Reviews

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The Spiderwick Chronicles (2008)

A- | ***½ | +2| Kids & Up

The Spiderwick Chronicles is a smart, scary fantasy family thriller that offers depth and meaning in a genre littered with mere competent entertainment. Where films like Zathura and Night at the Museum offer roller-coaster excitement but little more, The Spiderwick Chronicles is actually about something. Read More >

Kit Kittredge: An American Girl (2008)

B | *** | +2| Kids & Up

Kit Kittredge: An American Girl is worth seeing in the company of any American girl young enough to watch a G-rated movie in which the protagonist wants to be a reporter rather than get a makeover, become a pop princess or get the cute boy. If you can get away without shelling out for the matching dress, so much the better. Read More >

The Incredible Hulk (2008)

B- | **½ | +0| Teens & Up

Although most viewers will probably find The Incredible Hulk diverting but — after a strong first act — forgettable entertainment, for Hulk fans smarting from the limitations of the Ang film, it may just be balm for the soul. Read More >

Kung Fu Panda (2008)

B+ | *** | +0| Kids & Up*

The action, though no more realistic than the most cartoony chop-socky movies, is really intense — too intense for sensitive youngsters. For kids up for rolling with the punches, though, Kung Fu Panda may just be DreamWorks Animation’s most entertaining and endearing CGI cartoon to date. Read More >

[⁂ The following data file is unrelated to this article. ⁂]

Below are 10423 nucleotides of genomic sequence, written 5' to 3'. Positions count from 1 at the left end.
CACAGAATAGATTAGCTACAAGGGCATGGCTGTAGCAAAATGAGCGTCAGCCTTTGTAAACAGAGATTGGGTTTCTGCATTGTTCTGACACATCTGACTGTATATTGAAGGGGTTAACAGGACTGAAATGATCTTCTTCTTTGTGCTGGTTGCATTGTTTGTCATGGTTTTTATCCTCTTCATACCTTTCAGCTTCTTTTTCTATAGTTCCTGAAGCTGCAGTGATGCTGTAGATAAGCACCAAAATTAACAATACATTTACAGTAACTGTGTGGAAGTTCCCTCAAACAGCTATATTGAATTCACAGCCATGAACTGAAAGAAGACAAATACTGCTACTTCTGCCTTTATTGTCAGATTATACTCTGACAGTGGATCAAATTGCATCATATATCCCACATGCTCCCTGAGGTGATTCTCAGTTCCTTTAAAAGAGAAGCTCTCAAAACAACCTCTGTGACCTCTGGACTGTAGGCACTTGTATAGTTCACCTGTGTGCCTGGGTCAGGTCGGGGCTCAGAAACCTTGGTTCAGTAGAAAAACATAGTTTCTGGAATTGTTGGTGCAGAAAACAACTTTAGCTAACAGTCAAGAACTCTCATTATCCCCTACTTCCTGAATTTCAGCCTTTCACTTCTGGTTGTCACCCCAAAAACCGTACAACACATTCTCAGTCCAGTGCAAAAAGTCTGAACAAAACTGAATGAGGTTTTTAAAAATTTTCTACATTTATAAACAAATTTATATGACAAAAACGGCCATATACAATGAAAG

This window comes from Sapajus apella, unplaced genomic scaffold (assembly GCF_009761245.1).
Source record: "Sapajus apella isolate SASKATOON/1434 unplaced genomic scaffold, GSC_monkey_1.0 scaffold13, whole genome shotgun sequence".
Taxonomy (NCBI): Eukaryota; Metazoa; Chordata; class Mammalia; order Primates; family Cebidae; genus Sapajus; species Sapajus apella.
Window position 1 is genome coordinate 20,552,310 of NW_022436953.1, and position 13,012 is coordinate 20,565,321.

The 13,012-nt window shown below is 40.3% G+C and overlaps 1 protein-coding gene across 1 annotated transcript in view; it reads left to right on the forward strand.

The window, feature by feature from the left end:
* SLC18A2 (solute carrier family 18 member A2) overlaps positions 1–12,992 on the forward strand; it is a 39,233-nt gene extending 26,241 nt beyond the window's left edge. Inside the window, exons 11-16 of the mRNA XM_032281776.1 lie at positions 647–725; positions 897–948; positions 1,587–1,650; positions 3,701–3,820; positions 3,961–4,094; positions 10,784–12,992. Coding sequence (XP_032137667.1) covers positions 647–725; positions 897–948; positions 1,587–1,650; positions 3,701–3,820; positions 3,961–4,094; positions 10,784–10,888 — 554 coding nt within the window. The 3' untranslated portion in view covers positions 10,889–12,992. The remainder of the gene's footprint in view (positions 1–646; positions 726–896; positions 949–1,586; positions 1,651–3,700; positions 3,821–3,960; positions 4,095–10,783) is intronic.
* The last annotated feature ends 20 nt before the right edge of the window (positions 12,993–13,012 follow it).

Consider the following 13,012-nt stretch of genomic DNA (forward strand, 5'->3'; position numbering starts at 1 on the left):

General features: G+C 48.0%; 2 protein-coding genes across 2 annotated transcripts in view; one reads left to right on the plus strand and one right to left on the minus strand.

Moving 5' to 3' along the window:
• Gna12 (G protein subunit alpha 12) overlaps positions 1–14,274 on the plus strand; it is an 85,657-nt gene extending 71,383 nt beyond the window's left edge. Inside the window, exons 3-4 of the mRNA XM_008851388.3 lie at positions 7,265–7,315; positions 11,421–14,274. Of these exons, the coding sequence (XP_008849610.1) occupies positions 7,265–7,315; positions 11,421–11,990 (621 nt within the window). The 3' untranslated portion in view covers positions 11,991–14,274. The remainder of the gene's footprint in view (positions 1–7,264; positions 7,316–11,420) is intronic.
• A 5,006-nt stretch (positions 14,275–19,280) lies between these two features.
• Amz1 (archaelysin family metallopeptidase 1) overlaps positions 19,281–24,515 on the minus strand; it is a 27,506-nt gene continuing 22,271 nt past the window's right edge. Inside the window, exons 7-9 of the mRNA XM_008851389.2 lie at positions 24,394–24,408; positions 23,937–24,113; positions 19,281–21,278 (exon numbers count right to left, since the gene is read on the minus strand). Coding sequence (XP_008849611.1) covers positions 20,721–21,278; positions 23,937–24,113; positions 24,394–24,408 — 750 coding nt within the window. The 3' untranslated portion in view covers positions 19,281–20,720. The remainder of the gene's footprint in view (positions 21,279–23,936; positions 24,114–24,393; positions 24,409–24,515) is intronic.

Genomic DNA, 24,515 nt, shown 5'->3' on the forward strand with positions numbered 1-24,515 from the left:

Indiana Jones and the Kingdom of the Crystal Skull (2008)

B | *** | +0| Teens & Up

Raiders of the Lost Ark is such a tour de force homage to the serial adventures of yesteryear that viewers who know nothing of those old cliffhangers are swept up in its nostalgia. Kingdom of the Crystal Skull plays to nostalgia for the earlier Indiana Jones films. In that capacity, it delivers more or less what one would expect, disposable popcorn entertainment and a reunion with a few old friends. Enjoy it for what it is, but don’t hope for more. Read More >

The Chronicles of Narnia: Prince Caspian (2008)

B+ | *** | +1| Kids & Up*

If the first Narnia film got perhaps two-thirds of Lewis’s intended meaning, Caspian is lucky if it gets a quarter. … The upshot is that Caspian is a good-looking fantasy film with some appealing eye candy and comparatively little to do with the book, beyond basic themes of good versus evil and rather generic faith. On that level, if you can put Lewis out of your mind, it’s a pretty good ride. Read More >

Son of Rambow (2008)

B+ | *** | +1-1| Teens & Up

After making his feature debut with the rather inspiration-challenged big-screen Hitchhiker’s Guide to the Galaxy, director Garth Jennings wisely shifts to a more intimate and personal canvas with Son of Rambow, a quirky British indie, set in the early 1980s, that made a splash at Sundance. Although somewhat scattered and uneven, Rambow has enough heart and wit to sustain its 96-minute running time. Read More >

Iron Man (2008)

B+ | *** | +1-1| Teens & Up

Smart, sardonic and more than a little silly, Iron Man is a successful super-hero movie that never takes itself too seriously. Read More >

The Greatest Story Ever Told (1965)

B+ | *** | +3| Kids & Up

And yet, compared with most Hollywood biblical epics, The Greatest Story Ever Told manages to sustain a spirit of genuine reverence and religiosity over showmanship and pageantry. Its deliberate pacing and dreamlike, otherworldly ambiance offer neither the entertainment value of The Ten Commandments nor the comparative psychological realism of Zeffirelli’s subsequent Jesus of Nazareth, yet it is arguably more evocative than either of the spirit of biblical literature. Read More >

Dr. Seuss’s Horton Hears a Who! (2008)

A- | ***½ | +2| Kids & Up

One book can’t contain Horton’s dogged heroics!
His stoical pluck shows up all other stoics! …
And it gets even better! I’m pleased to relate
That Horton’s the very best Blue Sky to date. Read More >

Once (2007)

A- | *** | +1-1| Teens & Up*